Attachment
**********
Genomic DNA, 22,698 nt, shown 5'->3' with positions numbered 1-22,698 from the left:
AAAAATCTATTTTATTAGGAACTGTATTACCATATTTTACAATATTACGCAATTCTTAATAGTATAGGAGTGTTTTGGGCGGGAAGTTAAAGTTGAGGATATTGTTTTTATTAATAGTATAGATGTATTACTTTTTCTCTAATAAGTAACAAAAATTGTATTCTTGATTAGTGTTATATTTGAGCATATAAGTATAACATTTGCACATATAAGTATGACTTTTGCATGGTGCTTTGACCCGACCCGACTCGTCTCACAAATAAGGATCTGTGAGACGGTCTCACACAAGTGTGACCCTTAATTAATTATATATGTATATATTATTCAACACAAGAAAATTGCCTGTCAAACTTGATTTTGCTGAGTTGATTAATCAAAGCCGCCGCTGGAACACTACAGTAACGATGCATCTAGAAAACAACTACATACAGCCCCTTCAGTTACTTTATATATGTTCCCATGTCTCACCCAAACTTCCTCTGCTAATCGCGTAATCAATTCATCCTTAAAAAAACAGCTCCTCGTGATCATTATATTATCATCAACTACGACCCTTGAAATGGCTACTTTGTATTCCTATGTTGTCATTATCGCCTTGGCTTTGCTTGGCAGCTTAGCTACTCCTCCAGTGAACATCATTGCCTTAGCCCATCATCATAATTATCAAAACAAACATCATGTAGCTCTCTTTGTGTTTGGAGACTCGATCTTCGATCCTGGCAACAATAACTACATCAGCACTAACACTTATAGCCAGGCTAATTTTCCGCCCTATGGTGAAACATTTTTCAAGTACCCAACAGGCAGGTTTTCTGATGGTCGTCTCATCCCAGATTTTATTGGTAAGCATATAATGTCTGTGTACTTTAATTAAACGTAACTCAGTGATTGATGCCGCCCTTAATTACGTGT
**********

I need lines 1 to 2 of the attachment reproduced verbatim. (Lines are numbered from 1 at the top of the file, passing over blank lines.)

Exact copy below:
Genomic DNA, 22,698 nt, shown 5'->3' with positions numbered 1-22,698 from the left:
AAAAATCTATTTTATTAGGAACTGTATTACCATATTTTACAATATTACGCAATTCTTAATAGTATAGGAGTGTTTTGGGCGGGAAGTTAAAGTTGAGGATATTGTTTTTATTAATAGTATAGATGTATTACTTTTTCTCTAATAAGTAACAAAAATTGTATTCTTGATTAGTGTTATATTTGAGCATATAAGTATAACATTTGCACATATAAGTATGACTTTTGCATGGTGCTTTGACCCGACCCGACTCGTCTCACAAATAAGGATCTGTGAGACGGTCTCACACAAGTGTGACCCTTAATTAATTATATATGTATATATTATTCAACACAAGAAAATTGCCTGTCAAACTTGATTTTGCTGAGTTGATTAATCAAAGCCGCCGCTGGAACACTACAGTAACGATGCATCTAGAAAACAACTACATACAGCCCCTTCAGTTACTTTATATATGTTCCCATGTCTCACCCAAACTTCCTCTGCTAATCGCGTAATCAATTCATCCTTAAAAAAACAGCTCCTCGTGATCATTATATTATCATCAACTACGACCCTTGAAATGGCTACTTTGTATTCCTATGTTGTCATTATCGCCTTGGCTTTGCTTGGCAGCTTAGCTACTCCTCCAGTGAACATCATTGCCTTAGCCCATCATCATAATTATCAAAACAAACATCATGTAGCTCTCTTTGTGTTTGGAGACTCGATCTTCGATCCTGGCAACAATAACTACATCAGCACTAACACTTATAGCCAGGCTAATTTTCCGCCCTATGGTGAAACATTTTTCAAGTACCCAACAGGCAGGTTTTCTGATGGTCGTCTCATCCCAGATTTTATTGGTAAGCATATAATGTCTGTGTACTTTAATTAAACGTAACTCAGTGATTGATGCCGCCCTTAATTACGTGT